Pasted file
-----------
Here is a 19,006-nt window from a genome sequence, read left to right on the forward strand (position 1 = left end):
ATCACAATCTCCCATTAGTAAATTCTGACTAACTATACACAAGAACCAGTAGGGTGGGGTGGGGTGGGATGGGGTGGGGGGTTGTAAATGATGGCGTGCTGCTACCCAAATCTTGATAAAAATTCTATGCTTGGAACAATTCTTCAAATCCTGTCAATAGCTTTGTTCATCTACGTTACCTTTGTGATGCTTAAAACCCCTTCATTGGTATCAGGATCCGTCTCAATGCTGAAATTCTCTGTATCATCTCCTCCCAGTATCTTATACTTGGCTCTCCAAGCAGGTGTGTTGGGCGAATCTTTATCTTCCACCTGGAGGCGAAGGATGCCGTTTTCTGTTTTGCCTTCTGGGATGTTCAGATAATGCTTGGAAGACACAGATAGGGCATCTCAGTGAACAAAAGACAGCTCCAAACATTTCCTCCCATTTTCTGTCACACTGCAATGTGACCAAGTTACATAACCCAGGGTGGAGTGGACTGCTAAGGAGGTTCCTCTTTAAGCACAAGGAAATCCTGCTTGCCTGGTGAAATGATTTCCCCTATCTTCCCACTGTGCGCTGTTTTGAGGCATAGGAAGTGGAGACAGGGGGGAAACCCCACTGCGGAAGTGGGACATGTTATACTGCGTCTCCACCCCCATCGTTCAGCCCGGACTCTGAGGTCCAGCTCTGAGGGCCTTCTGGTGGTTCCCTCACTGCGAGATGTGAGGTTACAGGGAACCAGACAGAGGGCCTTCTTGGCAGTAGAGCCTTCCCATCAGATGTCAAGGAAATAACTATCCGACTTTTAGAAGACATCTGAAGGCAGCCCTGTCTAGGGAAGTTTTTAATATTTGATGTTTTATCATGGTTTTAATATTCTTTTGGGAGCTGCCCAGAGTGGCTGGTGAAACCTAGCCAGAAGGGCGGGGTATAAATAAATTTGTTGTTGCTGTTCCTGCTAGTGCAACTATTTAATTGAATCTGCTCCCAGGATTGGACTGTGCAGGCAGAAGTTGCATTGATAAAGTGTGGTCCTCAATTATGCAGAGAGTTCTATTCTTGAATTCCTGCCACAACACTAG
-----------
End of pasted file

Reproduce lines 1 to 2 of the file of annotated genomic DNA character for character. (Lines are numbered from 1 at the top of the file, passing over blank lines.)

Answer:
Here is a 19,006-nt window from a genome sequence, read left to right on the forward strand (position 1 = left end):
ATCACAATCTCCCATTAGTAAATTCTGACTAACTATACACAAGAACCAGTAGGGTGGGGTGGGGTGGGATGGGGTGGGGGGTTGTAAATGATGGCGTGCTGCTACCCAAATCTTGATAAAAATTCTATGCTTGGAACAATTCTTCAAATCCTGTCAATAGCTTTGTTCATCTACGTTACCTTTGTGATGCTTAAAACCCCTTCATTGGTATCAGGATCCGTCTCAATGCTGAAATTCTCTGTATCATCTCCTCCCAGTATCTTATACTTGGCTCTCCAAGCAGGTGTGTTGGGCGAATCTTTATCTTCCACCTGGAGGCGAAGGATGCCGTTTTCTGTTTTGCCTTCTGGGATGTTCAGATAATGCTTGGAAGACACAGATAGGGCATCTCAGTGAACAAAAGACAGCTCCAAACATTTCCTCCCATTTTCTGTCACACTGCAATGTGACCAAGTTACATAACCCAGGGTGGAGTGGACTGCTAAGGAGGTTCCTCTTTAAGCACAAGGAAATCCTGCTTGCCTGGTGAAATGATTTCCCCTATCTTCCCACTGTGCGCTGTTTTGAGGCATAGGAAGTGGAGACAGGGGGGAAACCCCACTGCGGAAGTGGGACATGTTATACTGCGTCTCCACCCCCATCGTTCAGCCCGGACTCTGAGGTCCAGCTCTGAGGGCCTTCTGGTGGTTCCCTCACTGCGAGATGTGAGGTTACAGGGAACCAGACAGAGGGCCTTCTTGGCAGTAGAGCCTTCCCATCAGATGTCAAGGAAATAACTATCCGACTTTTAGAAGACATCTGAAGGCAGCCCTGTCTAGGGAAGTTTTTAATATTTGATGTTTTATCATGGTTTTAATATTCTTTTGGGAGCTGCCCAGAGTGGCTGGTGAAACCTAGCCAGAAGGGCGGGGTATAAATAAATTTGTTGTTGCTGTTCCTGCTAGTGCAACTATTTAATTGAATCTGCTCCCAGGATTGGACTGTGCAGGCAGAAGTTGCATTGATAAAGTGTGGTCCTCAATTATGCAGAGAGTTCTATTCTTGAATTCCTGCCACAACACTAG